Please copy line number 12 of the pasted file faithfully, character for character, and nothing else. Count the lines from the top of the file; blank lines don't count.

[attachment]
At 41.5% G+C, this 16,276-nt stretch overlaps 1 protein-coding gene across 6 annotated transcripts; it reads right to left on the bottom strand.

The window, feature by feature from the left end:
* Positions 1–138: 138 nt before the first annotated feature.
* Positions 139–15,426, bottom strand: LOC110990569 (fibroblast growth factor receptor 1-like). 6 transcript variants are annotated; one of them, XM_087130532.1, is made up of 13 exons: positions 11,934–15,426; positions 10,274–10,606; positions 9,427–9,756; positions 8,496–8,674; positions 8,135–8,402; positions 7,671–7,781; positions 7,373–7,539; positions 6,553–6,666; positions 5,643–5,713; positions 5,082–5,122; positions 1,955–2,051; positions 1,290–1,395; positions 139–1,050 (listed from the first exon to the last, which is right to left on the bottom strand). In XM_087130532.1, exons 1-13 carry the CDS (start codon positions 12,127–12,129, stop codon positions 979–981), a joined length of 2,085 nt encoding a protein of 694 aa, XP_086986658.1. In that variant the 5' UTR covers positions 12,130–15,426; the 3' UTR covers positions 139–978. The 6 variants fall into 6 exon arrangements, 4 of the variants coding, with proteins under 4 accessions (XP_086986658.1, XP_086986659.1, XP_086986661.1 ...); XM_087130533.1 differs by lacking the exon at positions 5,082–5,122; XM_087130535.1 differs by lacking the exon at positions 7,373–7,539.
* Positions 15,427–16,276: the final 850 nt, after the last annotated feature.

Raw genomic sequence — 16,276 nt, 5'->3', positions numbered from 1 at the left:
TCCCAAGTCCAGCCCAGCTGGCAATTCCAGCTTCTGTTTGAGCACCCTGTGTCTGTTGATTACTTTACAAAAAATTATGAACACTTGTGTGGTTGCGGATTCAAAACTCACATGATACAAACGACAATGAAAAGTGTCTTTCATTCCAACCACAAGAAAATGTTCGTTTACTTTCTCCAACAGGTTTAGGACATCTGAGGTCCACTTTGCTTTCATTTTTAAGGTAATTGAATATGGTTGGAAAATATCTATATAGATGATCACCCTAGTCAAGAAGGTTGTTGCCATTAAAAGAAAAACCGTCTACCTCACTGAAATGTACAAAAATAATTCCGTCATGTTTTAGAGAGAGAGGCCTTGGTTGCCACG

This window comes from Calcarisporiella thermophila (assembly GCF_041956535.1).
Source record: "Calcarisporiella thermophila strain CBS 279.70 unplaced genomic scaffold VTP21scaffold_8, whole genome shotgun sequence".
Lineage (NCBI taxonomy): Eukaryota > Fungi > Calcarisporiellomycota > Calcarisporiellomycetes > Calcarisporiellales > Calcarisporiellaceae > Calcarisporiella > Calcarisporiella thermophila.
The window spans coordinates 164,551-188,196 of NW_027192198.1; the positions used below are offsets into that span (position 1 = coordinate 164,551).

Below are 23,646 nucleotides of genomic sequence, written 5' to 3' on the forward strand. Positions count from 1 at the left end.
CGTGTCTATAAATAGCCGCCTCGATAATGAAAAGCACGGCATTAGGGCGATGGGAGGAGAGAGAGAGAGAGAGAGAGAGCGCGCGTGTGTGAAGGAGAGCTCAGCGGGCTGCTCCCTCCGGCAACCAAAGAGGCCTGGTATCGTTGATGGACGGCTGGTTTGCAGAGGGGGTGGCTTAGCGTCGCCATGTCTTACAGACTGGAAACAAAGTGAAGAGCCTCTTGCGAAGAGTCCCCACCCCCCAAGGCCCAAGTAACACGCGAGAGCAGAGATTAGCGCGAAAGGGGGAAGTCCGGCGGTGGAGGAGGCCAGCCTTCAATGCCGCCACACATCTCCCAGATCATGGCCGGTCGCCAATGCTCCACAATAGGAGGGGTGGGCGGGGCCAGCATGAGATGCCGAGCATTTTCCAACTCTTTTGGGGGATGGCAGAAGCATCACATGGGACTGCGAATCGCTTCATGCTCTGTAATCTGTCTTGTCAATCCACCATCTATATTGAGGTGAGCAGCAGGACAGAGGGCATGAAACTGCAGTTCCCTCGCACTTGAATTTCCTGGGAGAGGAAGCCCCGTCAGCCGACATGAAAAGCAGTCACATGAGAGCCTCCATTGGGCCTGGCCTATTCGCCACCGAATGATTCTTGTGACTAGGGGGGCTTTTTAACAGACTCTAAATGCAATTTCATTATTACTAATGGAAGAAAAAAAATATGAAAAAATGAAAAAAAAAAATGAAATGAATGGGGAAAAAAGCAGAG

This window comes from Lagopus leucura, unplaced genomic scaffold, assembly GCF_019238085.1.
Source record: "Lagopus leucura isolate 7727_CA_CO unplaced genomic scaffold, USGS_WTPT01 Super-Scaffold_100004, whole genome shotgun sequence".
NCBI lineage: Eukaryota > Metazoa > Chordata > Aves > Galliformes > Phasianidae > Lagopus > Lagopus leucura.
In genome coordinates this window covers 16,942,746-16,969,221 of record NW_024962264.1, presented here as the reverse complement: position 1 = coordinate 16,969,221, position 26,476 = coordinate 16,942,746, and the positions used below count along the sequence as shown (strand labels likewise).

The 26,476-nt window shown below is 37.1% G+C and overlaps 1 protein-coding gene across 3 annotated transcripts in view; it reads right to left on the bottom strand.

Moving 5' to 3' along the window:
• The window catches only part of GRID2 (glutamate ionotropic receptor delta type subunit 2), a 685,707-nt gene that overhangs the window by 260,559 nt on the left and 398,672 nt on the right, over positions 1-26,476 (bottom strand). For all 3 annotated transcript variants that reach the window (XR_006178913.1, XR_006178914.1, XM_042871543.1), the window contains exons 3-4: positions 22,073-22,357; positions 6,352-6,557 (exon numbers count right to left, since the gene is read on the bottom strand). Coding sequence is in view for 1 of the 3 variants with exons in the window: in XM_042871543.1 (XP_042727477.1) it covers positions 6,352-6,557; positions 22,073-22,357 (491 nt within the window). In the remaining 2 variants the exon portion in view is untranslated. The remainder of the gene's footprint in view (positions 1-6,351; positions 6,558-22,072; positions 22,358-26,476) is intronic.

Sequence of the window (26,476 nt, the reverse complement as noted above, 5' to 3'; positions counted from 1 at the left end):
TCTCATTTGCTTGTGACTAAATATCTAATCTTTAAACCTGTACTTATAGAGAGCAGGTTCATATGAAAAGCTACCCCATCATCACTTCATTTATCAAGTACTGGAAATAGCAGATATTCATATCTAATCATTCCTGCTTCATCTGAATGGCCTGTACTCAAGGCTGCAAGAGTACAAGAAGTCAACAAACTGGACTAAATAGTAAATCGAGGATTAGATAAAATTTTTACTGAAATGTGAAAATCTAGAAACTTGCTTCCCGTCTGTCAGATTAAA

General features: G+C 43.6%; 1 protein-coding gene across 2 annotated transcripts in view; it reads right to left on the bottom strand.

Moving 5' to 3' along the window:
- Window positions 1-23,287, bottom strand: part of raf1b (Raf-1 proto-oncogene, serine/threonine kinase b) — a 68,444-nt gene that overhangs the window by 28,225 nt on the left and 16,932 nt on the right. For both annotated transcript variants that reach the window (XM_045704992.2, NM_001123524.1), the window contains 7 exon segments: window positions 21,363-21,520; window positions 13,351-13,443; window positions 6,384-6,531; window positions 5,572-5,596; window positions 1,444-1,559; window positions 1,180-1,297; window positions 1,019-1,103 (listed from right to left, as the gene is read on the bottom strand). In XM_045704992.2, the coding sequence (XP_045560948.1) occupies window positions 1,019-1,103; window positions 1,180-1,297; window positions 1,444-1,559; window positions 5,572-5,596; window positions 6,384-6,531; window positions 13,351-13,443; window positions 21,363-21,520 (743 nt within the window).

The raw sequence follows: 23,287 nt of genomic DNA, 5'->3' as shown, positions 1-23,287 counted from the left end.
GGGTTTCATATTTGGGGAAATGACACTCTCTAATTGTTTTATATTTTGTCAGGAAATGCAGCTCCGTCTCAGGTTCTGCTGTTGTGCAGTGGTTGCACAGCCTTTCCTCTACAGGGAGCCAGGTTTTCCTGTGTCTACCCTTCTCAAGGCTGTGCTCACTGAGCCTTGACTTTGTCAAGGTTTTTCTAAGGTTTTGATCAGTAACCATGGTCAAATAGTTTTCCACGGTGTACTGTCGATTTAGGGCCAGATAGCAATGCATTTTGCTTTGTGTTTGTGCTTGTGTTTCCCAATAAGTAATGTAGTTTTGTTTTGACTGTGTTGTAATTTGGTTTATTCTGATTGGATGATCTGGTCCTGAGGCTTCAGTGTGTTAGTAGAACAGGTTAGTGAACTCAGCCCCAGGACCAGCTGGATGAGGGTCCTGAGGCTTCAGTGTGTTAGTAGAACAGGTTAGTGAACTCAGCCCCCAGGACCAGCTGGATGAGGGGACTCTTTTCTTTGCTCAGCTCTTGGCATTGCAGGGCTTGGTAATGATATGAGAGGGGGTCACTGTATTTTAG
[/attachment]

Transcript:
Below are 23,646 nucleotides of genomic sequence, written 5' to 3' on the forward strand. Positions count from 1 at the left end.